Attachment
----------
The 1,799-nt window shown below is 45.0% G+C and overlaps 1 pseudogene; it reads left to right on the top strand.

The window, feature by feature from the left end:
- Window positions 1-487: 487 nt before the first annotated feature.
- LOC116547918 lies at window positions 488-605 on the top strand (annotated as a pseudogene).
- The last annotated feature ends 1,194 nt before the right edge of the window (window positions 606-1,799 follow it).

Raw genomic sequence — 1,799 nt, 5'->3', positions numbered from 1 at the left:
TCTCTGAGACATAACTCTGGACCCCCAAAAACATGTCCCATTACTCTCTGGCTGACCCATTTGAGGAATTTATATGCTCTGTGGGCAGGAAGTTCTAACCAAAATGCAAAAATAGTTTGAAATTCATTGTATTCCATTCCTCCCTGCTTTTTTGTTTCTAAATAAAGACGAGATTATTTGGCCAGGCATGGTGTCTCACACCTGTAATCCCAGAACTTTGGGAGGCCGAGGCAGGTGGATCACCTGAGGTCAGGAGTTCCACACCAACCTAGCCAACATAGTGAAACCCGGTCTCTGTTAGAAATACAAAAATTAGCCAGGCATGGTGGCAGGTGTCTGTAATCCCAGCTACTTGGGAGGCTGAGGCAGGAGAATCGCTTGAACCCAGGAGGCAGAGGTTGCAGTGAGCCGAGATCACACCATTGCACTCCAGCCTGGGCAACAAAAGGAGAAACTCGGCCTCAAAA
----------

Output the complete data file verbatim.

The 1,799-nt window shown below is 45.0% G+C and overlaps 1 pseudogene; it reads left to right on the top strand.

The window, feature by feature from the left end:
- Window positions 1-487: 487 nt before the first annotated feature.
- LOC116547918 lies at window positions 488-605 on the top strand (annotated as a pseudogene).
- The last annotated feature ends 1,194 nt before the right edge of the window (window positions 606-1,799 follow it).

Raw genomic sequence — 1,799 nt, 5'->3', positions numbered from 1 at the left:
TCTCTGAGACATAACTCTGGACCCCCAAAAACATGTCCCATTACTCTCTGGCTGACCCATTTGAGGAATTTATATGCTCTGTGGGCAGGAAGTTCTAACCAAAATGCAAAAATAGTTTGAAATTCATTGTATTCCATTCCTCCCTGCTTTTTTGTTTCTAAATAAAGACGAGATTATTTGGCCAGGCATGGTGTCTCACACCTGTAATCCCAGAACTTTGGGAGGCCGAGGCAGGTGGATCACCTGAGGTCAGGAGTTCCACACCAACCTAGCCAACATAGTGAAACCCGGTCTCTGTTAGAAATACAAAAATTAGCCAGGCATGGTGGCAGGTGTCTGTAATCCCAGCTACTTGGGAGGCTGAGGCAGGAGAATCGCTTGAACCCAGGAGGCAGAGGTTGCAGTGAGCCGAGATCACACCATTGCACTCCAGCCTGGGCAACAAAAGGAGAAACTCGGCCTCAAAA